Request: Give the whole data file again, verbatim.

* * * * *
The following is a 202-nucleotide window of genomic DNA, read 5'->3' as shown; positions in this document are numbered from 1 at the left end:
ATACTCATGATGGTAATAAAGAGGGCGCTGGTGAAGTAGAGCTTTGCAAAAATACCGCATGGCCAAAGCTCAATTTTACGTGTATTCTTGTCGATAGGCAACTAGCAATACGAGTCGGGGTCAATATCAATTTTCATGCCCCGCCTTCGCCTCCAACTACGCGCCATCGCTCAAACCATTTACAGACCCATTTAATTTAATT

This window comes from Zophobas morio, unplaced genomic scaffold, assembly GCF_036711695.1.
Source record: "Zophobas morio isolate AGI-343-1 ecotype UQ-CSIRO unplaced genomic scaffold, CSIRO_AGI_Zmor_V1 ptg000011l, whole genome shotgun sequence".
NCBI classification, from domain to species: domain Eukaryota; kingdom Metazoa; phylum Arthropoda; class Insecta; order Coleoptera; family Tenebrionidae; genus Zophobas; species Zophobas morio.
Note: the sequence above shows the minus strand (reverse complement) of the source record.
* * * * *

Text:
The following is a 202-nucleotide window of genomic DNA, read 5'->3' as shown; positions in this document are numbered from 1 at the left end:
ATACTCATGATGGTAATAAAGAGGGCGCTGGTGAAGTAGAGCTTTGCAAAAATACCGCATGGCCAAAGCTCAATTTTACGTGTATTCTTGTCGATAGGCAACTAGCAATACGAGTCGGGGTCAATATCAATTTTCATGCCCCGCCTTCGCCTCCAACTACGCGCCATCGCTCAAACCATTTACAGACCCATTTAATTTAATT

This window comes from Zophobas morio, unplaced genomic scaffold, assembly GCF_036711695.1.
Source record: "Zophobas morio isolate AGI-343-1 ecotype UQ-CSIRO unplaced genomic scaffold, CSIRO_AGI_Zmor_V1 ptg000011l, whole genome shotgun sequence".
NCBI classification, from domain to species: domain Eukaryota; kingdom Metazoa; phylum Arthropoda; class Insecta; order Coleoptera; family Tenebrionidae; genus Zophobas; species Zophobas morio.
Note: the sequence above shows the minus strand (reverse complement) of the source record.